Garmin FR 945 vs Vantage V again

I started three days ago a new session of comparing Vantage V (now the current day to day watch) with the Garmin 945, by using both of them in training sessions. I won’t wear them simultaneously all day to compare other aspects, but only their abilities as sport watches.

Today I had a longer running session and I used on the left hand the 945 paired with Stryd (because I have the calibration done, and Polar doesn’t support it yet) and the Vantage V on the right hand.

Surprisingly, the distance was pretty much the same – Vantage V measured 10.61km and the 945+Stryd measured 10.60km … since I trust the Stryd calibration and I know it’s measurement were consistent, I’d say that Vantage V did a great job. [The measured distance difference was 13 m, accounting for 0.1% difference]

I used the Quantified Self platform for comparison of the other data fields .. here’s the side by side info:

  • Average heart rate (measured with the oHR sensor on both): 149 bpm vs 149 bpm [there were some differences, but the whole difference was only 0.3% – I saw some moments when the devices were displaying different values with 1-2 bpm, but there weren’t many]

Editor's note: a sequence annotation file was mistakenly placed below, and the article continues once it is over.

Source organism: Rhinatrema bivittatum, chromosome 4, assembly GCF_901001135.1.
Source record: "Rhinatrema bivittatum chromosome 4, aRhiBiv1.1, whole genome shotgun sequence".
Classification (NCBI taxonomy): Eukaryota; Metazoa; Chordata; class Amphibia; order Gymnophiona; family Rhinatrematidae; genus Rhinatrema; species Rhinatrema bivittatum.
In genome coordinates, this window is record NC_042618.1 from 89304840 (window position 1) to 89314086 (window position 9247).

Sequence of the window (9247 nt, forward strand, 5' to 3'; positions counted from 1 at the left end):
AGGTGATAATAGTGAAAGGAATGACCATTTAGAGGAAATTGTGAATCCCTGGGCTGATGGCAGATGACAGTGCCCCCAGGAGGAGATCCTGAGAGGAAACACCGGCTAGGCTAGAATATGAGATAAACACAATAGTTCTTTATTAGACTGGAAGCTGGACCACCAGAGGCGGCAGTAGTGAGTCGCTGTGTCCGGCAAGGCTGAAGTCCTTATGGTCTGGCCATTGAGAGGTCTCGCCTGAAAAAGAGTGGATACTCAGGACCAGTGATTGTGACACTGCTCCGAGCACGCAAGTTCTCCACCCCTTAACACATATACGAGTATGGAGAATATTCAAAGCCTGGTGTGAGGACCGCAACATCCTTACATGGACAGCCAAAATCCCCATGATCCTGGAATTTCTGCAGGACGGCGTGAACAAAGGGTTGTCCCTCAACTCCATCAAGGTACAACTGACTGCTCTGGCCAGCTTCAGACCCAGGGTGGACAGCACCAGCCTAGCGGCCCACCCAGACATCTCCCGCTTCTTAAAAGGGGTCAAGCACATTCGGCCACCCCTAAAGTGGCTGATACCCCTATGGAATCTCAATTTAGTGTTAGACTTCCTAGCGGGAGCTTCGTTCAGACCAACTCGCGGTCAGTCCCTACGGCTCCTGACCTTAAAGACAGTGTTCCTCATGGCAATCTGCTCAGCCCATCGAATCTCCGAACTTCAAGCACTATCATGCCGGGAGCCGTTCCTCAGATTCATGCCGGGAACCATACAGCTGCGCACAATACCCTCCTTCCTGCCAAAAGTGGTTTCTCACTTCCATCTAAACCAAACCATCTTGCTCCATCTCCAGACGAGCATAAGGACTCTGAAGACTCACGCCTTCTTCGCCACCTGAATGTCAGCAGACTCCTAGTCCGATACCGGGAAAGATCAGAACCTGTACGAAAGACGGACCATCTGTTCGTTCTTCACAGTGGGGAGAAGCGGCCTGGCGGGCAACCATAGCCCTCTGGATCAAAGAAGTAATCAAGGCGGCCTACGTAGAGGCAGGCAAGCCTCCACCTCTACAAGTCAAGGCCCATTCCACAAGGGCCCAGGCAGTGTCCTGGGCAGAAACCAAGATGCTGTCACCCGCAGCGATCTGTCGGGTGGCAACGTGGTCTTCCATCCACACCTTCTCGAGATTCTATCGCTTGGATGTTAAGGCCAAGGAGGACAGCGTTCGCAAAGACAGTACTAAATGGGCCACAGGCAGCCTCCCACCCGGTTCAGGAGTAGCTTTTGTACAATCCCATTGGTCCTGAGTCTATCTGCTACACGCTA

• maximum heart rate: 157 bpm Garmin vs 156 bpm Polar
  • cadence: 94 rpm (Polar) vs 93 rpm (Garmin) – I feel that actually the difference is non existent, since Garmin reports in a different way the steps per minute – 186 spm
  • energy: 800 kcal (Garmin) and 866 kcal (Polar) – some of the difference might be related (or not) to the weight difference registered in the two platforms (there is a difference of 0.2kg)

The GPS track looks pretty much similar with a better representation from Polar, just looking more in the details:

GPS Track: Orange (Polar) vs Blue (Garmin) – Polar is better

Since I’m still using the planning from Training Peaks (synced with Garmin), I’m not comparing anything from Polar Flow data with what I see in Garmin Connect.

Based on the Running Index from Polar, I’d say that the estimation of race time for HM and marathon are too optimistic – I can’t see myself running the marathon in 3:35 .. so, from this point of view the FirstBeat based new estimations from Garmin are more realistic (3:54 seems more reasonable), since those take into account more of the training history. Actually, it might be an unfair comparison, since Polar doesn’t have the training history Garmin has.

I’ll see how things will evolve .. but so far, both watches are great for training.

Author: Liviu Nastasa

Passionate about software development, sociology, running...definitely a geek.

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